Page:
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Should we take North Korea seriously?
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By William Dameron

Retired computer consultant.  Not totally happy with our present administration.

Author of historical and science fiction novels.  Author page at www.billdameron.com. ...

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Right-Perspective

Retired computer consultant.  Not totally happy with our present administration.

Author of historical and science fiction novels.  Author page at www.billdameron.com. 

To correct Lincoln somewhat, he should have said, \x34. . . that government of the people, by the politicians, and for the politicians shall not perish from the earth.

Government's view of the economy: If it moves, tax it.  If it keeps moving, regulate it.  And if it stops moving, subsidize it.  — Ronald Reagan

In the United States, the majority undertakes to supply a multitude of ready-made opinions for the use of individuals, who are thus relieved from the necessity of forming opinions of their own.
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By William Dameron
March 11, 2013 7:48 a.m.



Here, I’m referencing a USA Today article which can be found at USA Today, March 10, which describes North Korea’s threat to launch a nuclear attack on the United States. If I were president, I might consider just the threat itself AN ACT OF WAR, and launch a preemptive strike on Pyongyang. Would you?

An official statement by a government needs to be taken seriously. An atomic bomb, detonated within the boundaries of a large American city, such as Los Angeles or San Francisco, would kill millions and badly disrupt the entire economy of our country. While North Korea probably can’t make a warhead that would fit into one of their missiles, and there’s a good chance the missile might not be reliable enough to hit an American city, it’s still possible they could. We might shoot down such a missile, or not. Should we take the risk?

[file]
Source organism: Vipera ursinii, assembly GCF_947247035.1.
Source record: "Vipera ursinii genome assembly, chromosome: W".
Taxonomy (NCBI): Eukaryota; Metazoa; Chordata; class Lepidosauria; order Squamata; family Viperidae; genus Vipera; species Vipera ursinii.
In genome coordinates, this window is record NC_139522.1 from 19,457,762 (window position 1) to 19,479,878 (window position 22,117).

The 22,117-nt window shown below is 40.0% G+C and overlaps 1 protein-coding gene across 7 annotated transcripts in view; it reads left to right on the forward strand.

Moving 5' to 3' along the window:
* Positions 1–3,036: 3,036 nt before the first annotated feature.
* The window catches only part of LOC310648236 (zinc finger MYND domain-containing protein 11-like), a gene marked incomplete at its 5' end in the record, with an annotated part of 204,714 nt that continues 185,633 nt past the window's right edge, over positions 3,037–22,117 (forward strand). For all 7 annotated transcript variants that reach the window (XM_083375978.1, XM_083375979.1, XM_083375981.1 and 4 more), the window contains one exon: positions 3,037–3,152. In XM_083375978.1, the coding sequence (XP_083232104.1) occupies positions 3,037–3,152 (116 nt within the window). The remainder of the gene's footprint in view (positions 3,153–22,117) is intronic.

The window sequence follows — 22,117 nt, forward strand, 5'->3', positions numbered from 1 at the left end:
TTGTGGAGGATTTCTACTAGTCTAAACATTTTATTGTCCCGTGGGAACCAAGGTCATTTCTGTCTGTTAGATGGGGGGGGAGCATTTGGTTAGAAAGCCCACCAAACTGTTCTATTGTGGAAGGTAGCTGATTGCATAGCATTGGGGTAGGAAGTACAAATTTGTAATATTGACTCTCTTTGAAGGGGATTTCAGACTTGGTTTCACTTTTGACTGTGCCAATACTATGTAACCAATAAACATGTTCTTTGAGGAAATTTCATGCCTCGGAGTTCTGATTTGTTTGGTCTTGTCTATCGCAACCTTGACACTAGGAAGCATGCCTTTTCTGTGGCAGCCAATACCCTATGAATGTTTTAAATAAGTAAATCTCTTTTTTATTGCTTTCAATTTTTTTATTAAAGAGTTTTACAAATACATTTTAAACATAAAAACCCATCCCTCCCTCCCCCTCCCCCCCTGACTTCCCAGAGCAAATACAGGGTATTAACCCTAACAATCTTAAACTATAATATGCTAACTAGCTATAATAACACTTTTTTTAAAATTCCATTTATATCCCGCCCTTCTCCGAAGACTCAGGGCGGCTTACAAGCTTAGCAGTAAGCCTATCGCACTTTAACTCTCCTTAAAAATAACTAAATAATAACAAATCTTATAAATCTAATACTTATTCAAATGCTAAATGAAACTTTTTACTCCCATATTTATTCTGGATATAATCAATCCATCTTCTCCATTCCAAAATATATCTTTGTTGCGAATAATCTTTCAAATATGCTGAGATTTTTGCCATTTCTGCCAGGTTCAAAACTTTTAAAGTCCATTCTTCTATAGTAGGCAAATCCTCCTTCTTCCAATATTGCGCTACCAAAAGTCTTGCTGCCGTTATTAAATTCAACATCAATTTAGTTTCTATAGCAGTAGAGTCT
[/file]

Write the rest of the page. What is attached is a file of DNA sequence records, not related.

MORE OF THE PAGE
North Korea’s new dictator, Kim Jong Un, is very young and appears to be a dingbat. Like a certain current American president, he’s probably unqualified for the job. He may actually be less qualified. However, I think his threats are therefore more believable. He might really mean to attack South Korea or the United States.

According to USA Today, North Korea’s blustering is in response to joint South Korea and U.S. military exercises, which they hold every year. They have cancelled the armistice between North Korea and South Korea, which has been in effect since 1953. But, some analysts think the threatening talk is really for the benefit of North Korea’s people, to keep them in a state of hysteria.

Taking all the above in consideration, I still believe that North Korea has taken an action, by issuing the threat to attack the United States with atomic weapons, that should not be ignored. Even if we don’t think much of their missiles, there are other ways they could attack us. They could slip a bomb in on a freighter, for example. They could attack South Korea, which we are pledged to defend. I would strike North Korea – not with an atomic weapon, because the North Korean people aren’t to blame, but I would hit every military installation I could find with whatever conventional weapons I could put over their country. In other words, I’d call their bluff.

Or rather, if I were president, I’d call in my advisors. They would point out the risk of starting a dangerous war, no matter how justified, and probably talk me out of it. They might tell me either use an atomic weapon on Pyongyang, or don’t do anything. I’d probably end up by just imposing sanctions. Stopping the flow of Hershey bars to North Korea might be the end result. That’s about the kind of thing we do now to prevent wars.

We have a similar situation with Iran and Mamoud Achoomadinejad (spelling?) who also makes crazy and irrational threats. We respond by imposing sanctions. This has been going on for many years, and the situation just gets worse – they are very close to developing long range missiles, with warheads that work and can hit anywhere in Europe.  When they have them, we should have lots more threats to worry about.  

One of these days, we should learn to take crazy dictators seriously.

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